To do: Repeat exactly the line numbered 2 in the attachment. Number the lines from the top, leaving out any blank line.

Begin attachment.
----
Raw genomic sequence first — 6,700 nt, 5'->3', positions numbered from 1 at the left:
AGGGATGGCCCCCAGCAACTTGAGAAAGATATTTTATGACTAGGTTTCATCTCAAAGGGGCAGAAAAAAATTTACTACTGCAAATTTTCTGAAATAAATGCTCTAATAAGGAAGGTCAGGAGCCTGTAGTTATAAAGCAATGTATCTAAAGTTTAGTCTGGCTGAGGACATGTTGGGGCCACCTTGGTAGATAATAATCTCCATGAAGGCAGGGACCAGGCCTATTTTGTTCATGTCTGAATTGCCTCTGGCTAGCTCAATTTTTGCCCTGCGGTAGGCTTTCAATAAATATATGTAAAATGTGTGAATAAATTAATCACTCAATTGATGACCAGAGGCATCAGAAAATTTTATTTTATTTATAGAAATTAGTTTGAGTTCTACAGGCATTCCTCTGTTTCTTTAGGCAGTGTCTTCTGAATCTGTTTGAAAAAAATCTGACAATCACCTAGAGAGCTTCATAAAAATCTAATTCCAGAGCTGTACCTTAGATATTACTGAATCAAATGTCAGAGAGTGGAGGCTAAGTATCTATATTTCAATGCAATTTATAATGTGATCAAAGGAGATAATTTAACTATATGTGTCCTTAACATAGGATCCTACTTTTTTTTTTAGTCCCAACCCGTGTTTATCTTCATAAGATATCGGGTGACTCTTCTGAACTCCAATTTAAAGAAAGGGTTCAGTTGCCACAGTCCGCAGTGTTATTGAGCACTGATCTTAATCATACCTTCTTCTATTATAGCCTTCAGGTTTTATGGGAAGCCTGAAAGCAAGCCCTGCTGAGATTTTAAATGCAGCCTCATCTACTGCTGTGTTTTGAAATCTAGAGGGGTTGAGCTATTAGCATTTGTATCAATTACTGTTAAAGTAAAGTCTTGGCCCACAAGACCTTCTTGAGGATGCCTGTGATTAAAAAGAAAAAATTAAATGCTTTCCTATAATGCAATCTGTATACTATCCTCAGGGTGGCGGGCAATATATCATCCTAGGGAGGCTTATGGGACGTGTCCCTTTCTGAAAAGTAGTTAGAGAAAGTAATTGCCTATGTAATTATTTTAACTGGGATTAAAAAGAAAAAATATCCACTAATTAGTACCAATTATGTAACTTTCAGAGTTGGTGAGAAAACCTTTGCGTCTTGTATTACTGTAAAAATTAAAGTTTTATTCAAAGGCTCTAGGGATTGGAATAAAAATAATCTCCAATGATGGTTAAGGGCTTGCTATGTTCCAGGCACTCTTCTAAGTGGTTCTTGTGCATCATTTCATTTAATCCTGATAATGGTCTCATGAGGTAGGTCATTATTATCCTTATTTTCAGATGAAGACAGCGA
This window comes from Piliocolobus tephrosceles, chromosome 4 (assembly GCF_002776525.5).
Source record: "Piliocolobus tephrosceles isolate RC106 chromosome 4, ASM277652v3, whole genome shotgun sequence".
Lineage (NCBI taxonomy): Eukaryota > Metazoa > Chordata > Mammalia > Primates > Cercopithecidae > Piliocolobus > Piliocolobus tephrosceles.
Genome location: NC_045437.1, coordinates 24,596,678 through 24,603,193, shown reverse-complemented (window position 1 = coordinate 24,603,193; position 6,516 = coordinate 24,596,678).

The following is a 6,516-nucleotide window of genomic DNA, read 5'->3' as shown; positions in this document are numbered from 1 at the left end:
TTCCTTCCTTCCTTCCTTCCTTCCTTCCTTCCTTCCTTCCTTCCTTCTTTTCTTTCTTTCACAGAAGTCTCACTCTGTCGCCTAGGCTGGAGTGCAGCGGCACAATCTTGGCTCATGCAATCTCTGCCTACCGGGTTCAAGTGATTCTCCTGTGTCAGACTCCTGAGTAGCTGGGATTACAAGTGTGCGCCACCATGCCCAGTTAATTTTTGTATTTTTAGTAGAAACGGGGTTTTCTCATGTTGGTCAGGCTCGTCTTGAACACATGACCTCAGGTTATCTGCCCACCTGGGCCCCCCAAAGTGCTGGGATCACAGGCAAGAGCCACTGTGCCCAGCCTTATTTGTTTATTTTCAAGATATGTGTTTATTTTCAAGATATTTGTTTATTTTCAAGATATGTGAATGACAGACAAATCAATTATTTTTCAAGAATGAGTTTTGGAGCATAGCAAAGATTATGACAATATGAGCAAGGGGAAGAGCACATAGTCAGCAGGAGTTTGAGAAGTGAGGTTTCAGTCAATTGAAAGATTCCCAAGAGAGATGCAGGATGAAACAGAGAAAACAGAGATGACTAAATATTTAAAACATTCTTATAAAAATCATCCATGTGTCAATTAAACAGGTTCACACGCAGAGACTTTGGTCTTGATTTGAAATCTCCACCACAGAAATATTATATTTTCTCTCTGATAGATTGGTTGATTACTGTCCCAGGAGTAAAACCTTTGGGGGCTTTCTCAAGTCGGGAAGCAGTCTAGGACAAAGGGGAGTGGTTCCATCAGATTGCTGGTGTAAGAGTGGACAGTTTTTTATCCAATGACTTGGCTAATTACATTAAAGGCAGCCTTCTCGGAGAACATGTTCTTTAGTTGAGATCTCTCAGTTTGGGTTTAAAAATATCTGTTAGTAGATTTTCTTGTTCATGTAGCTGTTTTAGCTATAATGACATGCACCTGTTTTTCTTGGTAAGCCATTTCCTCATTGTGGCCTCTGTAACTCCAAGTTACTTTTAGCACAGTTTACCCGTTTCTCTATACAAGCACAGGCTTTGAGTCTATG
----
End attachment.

AGGGATGGCCCCCAGCAACTTGAGAAAGATATTTTATGACTAGGTTTCATCTCAAAGGGGCAGAAAAAAATTTACTACTGCAAATTTTCTGAAATAAATGCTCTAATAAGGAAGGTCAGGAGCCTGTAGTTATAAAGCAATGTATCTAAAGTTTAGTCTGGCTGAGGACATGTTGGGGCCACCTTGGTAGATAATAATCTCCATGAAGGCAGGGACCAGGCCTATTTTGTTCATGTCTGAATTGCCTCTGGCTAGCTCAATTTTTGCCCTGCGGTAGGCTTTCAATAAATATATGTAAAATGTGTGAATAAATTAATCACTCAATTGATGACCAGAGGCATCAGAAAATTTTATTTTATTTATAGAAATTAGTTTGAGTTCTACAGGCATTCCTCTGTTTCTTTAGGCAGTGTCTTCTGAATCTGTTTGAAAAAAATCTGACAATCACCTAGAGAGCTTCATAAAAATCTAATTCCAGAGCTGTACCTTAGATATTACTGAATCAAATGTCAGAGAGTGGAGGCTAAGTATCTATATTTCAATGCAATTTATAATGTGATCAAAGGAGATAATTTAACTATATGTGTCCTTAACATAGGATCCTACTTTTTTTTTTAGTCCCAACCCGTGTTTATCTTCATAAGATATCGGGTGACTCTTCTGAACTCCAATTTAAAGAAAGGGTTCAGTTGCCACAGTCCGCAGTGTTATTGAGCACTGATCTTAATCATACCTTCTTCTATTATAGCCTTCAGGTTTTATGGGAAGCCTGAAAGCAAGCCCTGCTGAGATTTTAAATGCAGCCTCATCTACTGCTGTGTTTTGAAATCTAGAGGGGTTGAGCTATTAGCATTTGTATCAATTACTGTTAAAGTAAAGTCTTGGCCCACAAGACCTTCTTGAGGATGCCTGTGATTAAAAAGAAAAAATTAAATGCTTTCCTATAATGCAATCTGTATACTATCCTCAGGGTGGCGGGCAATATATCATCCTAGGGAGGCTTATGGGACGTGTCCCTTTCTGAAAAGTAGTTAGAGAAAGTAATTGCCTATGTAATTATTTTAACTGGGATTAAAAAGAAAAAATATCCACTAATTAGTACCAATTATGTAACTTTCAGAGTTGGTGAGAAAACCTTTGCGTCTTGTATTACTGTAAAAATTAAAGTTTTATTCAAAGGCTCTAGGGATTGGAATAAAAATAATCTCCAATGATGGTTAAGGGCTTGCTATGTTCCAGGCACTCTTCTAAGTGGTTCTTGTGCATCATTTCATTTAATCCTGATAATGGTCTCATGAGGTAGGTCATTATTATCCTTATTTTCAGATGAAGACAGCGA